Getting outside in winter, unless you absolutely have to, can be tricky. Not only is the weather awful, but the days are so much shorter.
In summer, it doesn’t feel like a challenge to get up a bit earlier and go for a walk, or to go out for a stroll after dinner. And if it’s hot during the day, those are the best times to go out.
The days are starting to draw out a tiny bit now. I’ve noticed that it’s no longer dark at 4 o’clock. But when I wake my boys who go to school up at 7.30, if it’s a grey day, pulling up the blind it makes hardly any difference! It will be February before the time the sun rises and sets really has an impact on the amount of daylight. So going out for a walk at the ends of the day isn’t much of an option, unless you like going out in the dark!
Even if you can get out during the middle of the day, perhaps at lunchtime, or at the weekends, it will probably be light but it’s still cold. It might also be raining, or worse, sleeting.
Moving about in the fresh air is one of the best things we can do for ourselves. Muddy walks can be invigorating, and wherever you live, even in January, there are things to see if we take the time to notice them. And when you get home, you’ll feel so much better for having been out!
One thing that can make it easier, besides a warm coat and decent footwear, is having a purpose. If you have a reason to go out, it can be the thing that motivates us to grab our coats and our wellies and leave our cosy homes, even if it’s only for half an hour.
Needing to take a dog out is a reason. Wanting to play Pokemon Go is another! A third idea is to collect things from outside to use in a creative project.
One way to do this is the 30 stem challenge. This is an idea I saw on Instagram. You collect 30 stems, or bits of plants, and pop them in a vase. You could use what you find in your garden, or in hedgerows or jungly verges if you have them round where you live, or you might have an allotment with things you could use. The 30 stems don’t have to be all different. In fact it will look nicer if they are not!
Sometimes we’re inclined to think that setting limits restricts our creativity. But often it has the opposite effect.
Have you ever wandered into a fabric or yarn shop, and felt so completely overwhelmed by the choice that you couldn’t decide and left without buying anything? But when looking at odds and ends and left over bits and pieces, plenty of ideas seem to slow.
It can be the same when faced with a menu with lots of choice, or a supermarket with dozens of different possibilities. Sometimes less choice makes choosing easier.
Painting is another example. It can be tempting to think we need huge sets of paints with lots of colours, when actually a small set of 24 or even 18 colours is usually better. You’ll have to mix the colours yourself, which can take practise, but the colours in the painting will be more cohesive because a limited number of colours will have been used.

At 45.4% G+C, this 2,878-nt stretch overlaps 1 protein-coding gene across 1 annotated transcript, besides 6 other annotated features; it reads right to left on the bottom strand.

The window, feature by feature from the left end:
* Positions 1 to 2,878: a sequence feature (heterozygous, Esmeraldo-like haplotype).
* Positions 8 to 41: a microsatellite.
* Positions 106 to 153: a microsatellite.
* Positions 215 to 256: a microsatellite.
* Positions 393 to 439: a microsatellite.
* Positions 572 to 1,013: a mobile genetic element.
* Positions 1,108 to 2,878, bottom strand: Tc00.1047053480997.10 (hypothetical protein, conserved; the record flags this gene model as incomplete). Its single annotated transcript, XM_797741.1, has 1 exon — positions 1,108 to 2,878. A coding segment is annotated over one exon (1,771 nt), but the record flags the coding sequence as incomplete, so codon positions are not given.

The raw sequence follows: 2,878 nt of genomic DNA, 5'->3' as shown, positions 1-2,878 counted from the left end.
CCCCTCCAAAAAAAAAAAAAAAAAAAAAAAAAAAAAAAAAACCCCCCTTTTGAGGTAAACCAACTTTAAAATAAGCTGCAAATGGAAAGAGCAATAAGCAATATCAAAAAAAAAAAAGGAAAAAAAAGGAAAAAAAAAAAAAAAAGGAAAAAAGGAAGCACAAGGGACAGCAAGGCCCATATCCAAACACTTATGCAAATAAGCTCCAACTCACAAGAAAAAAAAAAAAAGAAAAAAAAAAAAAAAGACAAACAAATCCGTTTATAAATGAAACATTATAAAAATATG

With the 30 stem challenge, especially in January, we might think that there is nothing out there. There’s less than at other times of the year, but there are still possibilities lurking in the grey and the mud. It might mean thinking about what would make an interesting arrangement, even if it’s not something you would normally consider putting in a vase. This is why having a look at what’s in your allotment if you have one might sound like a nutty idea, but you never know what might be there that you could use.
I actually have a small confession to make. I need to take my own advice about getting outside! Venturing out into the landscape has included the odd walk, but recently it has mostly been taking Cosmo out round the village to play Pokemon Go, and catching the bus into King’s Lynn. So my 30 stems came from my garden. As you can see, it is not looking its best.
It’s easy to look outside and declare that there is nothing there. But a closer look will reveal that there is actually a lot that is interesting. It’s just harder to spot, especially when we are used to filling vases with flowers.
In January, seed heads, dead plants, weeds, and twigs with buds on all have potential. While I was out in my garden, I was surprised at how much life there was, even in the dead of winter.
My 30 stems include hollyhock seed heads (there were still seeds in them which I have saved to be sown in the spring), twigs with buds from a flowering currant, lavender, both seed heads and leaves, red stems from a dogwood, and ivy.
I had a small problem with my cats wanting to play with the twigs and things while I was putting them in a vase! Nya (the black one) destroyed one of the hollyhocks, so I had to nip out into the garden again to get a replacement!
I encourage you to try it. Flowers are nice, but there’s something special about bits in a vase that reflect what is actually outside. You don’t need to have a huge garden, or one that’s been designed by someone who knows what they’re doing so that it looks lovely all year round. And I’ve said, you can collect twigs from the hedgerows and the woods instead. If you try it, I’d love to see!